5 Pitfalls to Watch Out for While in Methadone Treatment

Opiate addiction recovery entails a process of growth and change. For people recovering from chronic opiate addiction problems, methadone treatment offers benefits not available through other drug treatment approaches.

Methadone treatment combines methadone as a medication therapy with intensive behavioral interventions, providing those in recovery with the necessary supports for living drug-free on a day-to-day basis. While effective overall, certain pitfalls must be avoided in order to make the most of what methadone treatment has to offer.

5 Pitfalls to Avoid in Methadone Treatment

1. Hanging Around Drug-Using Friends

Methadone Treatment

Without a strong support system, it will be difficult to stay motivated.

Making new friends at any age can be hard, especially when you’re in recovery. The truth of the matter is addiction recovery entails starting a new life or creating the type of lifestyle that makes a drug-free existence possible.

Hanging around old drug-using friends makes it all the more easy to fall into the types of habits and routines that trigger drug-using thoughts, emotions and behaviors.

2. Not Keeping the Lines of Communication Open with Your Treating Physician

As a treatment drug, methadone’s effectiveness relies on a person receiving adequate dosage levels throughout the course of methadone treatment. If you’re experiencing ongoing drug cravings or residual withdrawal effects, such as depression or insomnia, these symptoms indicate a dosage adjustment is needed, according to Harvard Health Publications.

Keeping the lines of communication open with your treating physician helps ensure your dosage levels are where they need to be. Otherwise, the risk of experiencing an untimely relapse increases considerably.

Call our helpline at 800-530-0431 to see if your insurance will help pay your rehab costs.

3. Minimal Participation in Behavioral Treatment

Methadone’s therapeutic benefits enable a person to feel “normal” again, which can be deceiving in some respects. Once a person feels better and more in control, the behavioral component of methadone treatment may start to seem unnecessary.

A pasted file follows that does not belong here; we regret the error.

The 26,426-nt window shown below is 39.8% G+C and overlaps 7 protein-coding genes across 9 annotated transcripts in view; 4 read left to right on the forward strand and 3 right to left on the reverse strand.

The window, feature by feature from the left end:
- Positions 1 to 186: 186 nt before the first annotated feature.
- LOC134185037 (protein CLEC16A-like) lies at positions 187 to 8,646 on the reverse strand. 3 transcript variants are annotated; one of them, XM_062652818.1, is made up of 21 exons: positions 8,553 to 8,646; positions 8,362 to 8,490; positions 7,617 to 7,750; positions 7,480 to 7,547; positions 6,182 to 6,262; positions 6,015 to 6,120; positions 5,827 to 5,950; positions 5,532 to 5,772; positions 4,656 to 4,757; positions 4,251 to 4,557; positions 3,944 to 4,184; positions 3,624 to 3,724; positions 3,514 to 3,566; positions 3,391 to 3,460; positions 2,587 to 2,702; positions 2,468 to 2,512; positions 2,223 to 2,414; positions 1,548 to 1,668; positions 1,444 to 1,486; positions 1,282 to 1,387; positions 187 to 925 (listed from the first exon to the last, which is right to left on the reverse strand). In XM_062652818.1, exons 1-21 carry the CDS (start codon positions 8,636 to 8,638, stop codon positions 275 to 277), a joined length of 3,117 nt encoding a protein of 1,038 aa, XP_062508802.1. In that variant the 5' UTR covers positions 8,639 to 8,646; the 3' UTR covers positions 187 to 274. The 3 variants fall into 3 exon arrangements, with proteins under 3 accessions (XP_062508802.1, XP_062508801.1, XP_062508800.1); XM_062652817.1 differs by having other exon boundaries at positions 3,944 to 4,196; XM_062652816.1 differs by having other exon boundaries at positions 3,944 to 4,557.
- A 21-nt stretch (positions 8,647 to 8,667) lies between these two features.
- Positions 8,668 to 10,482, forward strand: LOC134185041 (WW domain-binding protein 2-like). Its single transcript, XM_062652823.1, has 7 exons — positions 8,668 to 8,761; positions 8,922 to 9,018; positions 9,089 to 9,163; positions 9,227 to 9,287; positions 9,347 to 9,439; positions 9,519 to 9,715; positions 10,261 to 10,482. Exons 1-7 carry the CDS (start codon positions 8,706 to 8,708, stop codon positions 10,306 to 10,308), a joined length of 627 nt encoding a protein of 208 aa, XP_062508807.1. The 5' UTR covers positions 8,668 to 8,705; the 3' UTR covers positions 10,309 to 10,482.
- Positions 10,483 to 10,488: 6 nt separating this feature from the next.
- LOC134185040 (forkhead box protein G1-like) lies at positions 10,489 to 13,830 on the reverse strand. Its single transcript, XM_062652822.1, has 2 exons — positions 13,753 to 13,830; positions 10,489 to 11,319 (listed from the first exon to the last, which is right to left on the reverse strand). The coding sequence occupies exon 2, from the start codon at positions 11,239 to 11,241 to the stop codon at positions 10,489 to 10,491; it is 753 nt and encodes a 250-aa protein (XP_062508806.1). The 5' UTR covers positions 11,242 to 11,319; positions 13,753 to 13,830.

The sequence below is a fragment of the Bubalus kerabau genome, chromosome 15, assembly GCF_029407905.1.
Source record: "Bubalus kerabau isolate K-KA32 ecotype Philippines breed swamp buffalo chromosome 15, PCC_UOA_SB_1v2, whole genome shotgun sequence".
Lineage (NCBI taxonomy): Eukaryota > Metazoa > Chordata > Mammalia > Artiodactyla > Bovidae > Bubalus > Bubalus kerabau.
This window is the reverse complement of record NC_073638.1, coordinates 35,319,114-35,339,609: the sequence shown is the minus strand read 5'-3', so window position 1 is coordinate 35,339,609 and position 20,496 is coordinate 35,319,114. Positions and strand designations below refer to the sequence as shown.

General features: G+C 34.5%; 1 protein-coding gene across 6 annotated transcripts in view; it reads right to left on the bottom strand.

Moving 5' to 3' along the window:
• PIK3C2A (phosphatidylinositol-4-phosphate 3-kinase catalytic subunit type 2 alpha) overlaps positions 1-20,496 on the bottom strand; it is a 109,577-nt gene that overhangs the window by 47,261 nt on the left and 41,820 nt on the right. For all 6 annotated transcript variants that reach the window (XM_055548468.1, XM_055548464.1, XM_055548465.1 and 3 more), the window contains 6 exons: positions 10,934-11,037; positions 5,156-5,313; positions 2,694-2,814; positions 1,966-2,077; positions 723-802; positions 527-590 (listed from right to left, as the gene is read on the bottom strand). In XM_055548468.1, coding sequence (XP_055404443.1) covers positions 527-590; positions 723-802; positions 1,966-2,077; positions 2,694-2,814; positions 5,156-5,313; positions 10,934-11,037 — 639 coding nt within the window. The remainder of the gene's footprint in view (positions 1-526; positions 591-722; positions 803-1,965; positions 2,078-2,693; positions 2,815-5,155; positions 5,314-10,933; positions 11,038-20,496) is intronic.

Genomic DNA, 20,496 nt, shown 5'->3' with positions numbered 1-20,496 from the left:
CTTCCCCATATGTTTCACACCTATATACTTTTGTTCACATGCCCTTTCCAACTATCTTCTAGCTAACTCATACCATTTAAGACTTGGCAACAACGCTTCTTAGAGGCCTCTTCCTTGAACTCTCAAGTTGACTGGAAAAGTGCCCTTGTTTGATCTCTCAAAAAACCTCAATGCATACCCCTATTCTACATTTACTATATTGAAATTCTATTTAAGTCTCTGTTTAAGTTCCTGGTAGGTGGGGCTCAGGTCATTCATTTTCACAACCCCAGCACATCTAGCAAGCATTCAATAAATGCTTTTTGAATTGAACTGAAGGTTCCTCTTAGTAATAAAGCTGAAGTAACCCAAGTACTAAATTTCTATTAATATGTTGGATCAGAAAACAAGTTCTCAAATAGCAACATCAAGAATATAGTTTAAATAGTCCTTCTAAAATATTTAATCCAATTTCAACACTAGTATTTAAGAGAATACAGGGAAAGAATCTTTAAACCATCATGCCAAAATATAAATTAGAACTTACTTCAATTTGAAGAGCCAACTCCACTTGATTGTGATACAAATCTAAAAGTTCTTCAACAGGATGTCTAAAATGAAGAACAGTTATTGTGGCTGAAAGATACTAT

In effect, opiate addiction lives inside a person’s thinking, emotions and behaviors. Behavioral treatment interventions, such as support group work, group therapy and psychotherapy enable a person to identify and replace the mind’s underlying “need” for drugs with the types of coping skills that make day-to-day abstinence possible.

Relapse Risks during Methadone Maintenance Treatment & How to Avoid Them

4. Not Applying Principles Learned in Treatment

In a sense, opiate addiction recovery involves developing a range of new daily living skills, such as:

  • Communicating effectively with others
  • Valuing self
  • Developing accountability
  • Developing genuine relationships with others
  • Learning how to cope with daily pressures and stress
  • Learning new ways to enjoy life

As these skills form the basis for living drug-free, incorporating them into your daily life experience is essential to your success in recovery.

5. Underestimating the Value of Your Support System

The methadone treatment process places a heavy emphasis on the importance of having a healthy support system in recovery. According to the Substance Abuse & Mental Health Services Administration, being able to relate with others who’ve walked in your shoes can prove invaluable, especially during times when the urge to use seems overwhelming.

Likewise, being a support for others helps reinforce your motivation and resolve to get and stay well.

If you or someone you know are considering methadone treatment and have more questions, or need help finding a program that meets your needs, please feel free to call our toll-free helpline at 800-530-0431 to speak with one of our addiction specialists.

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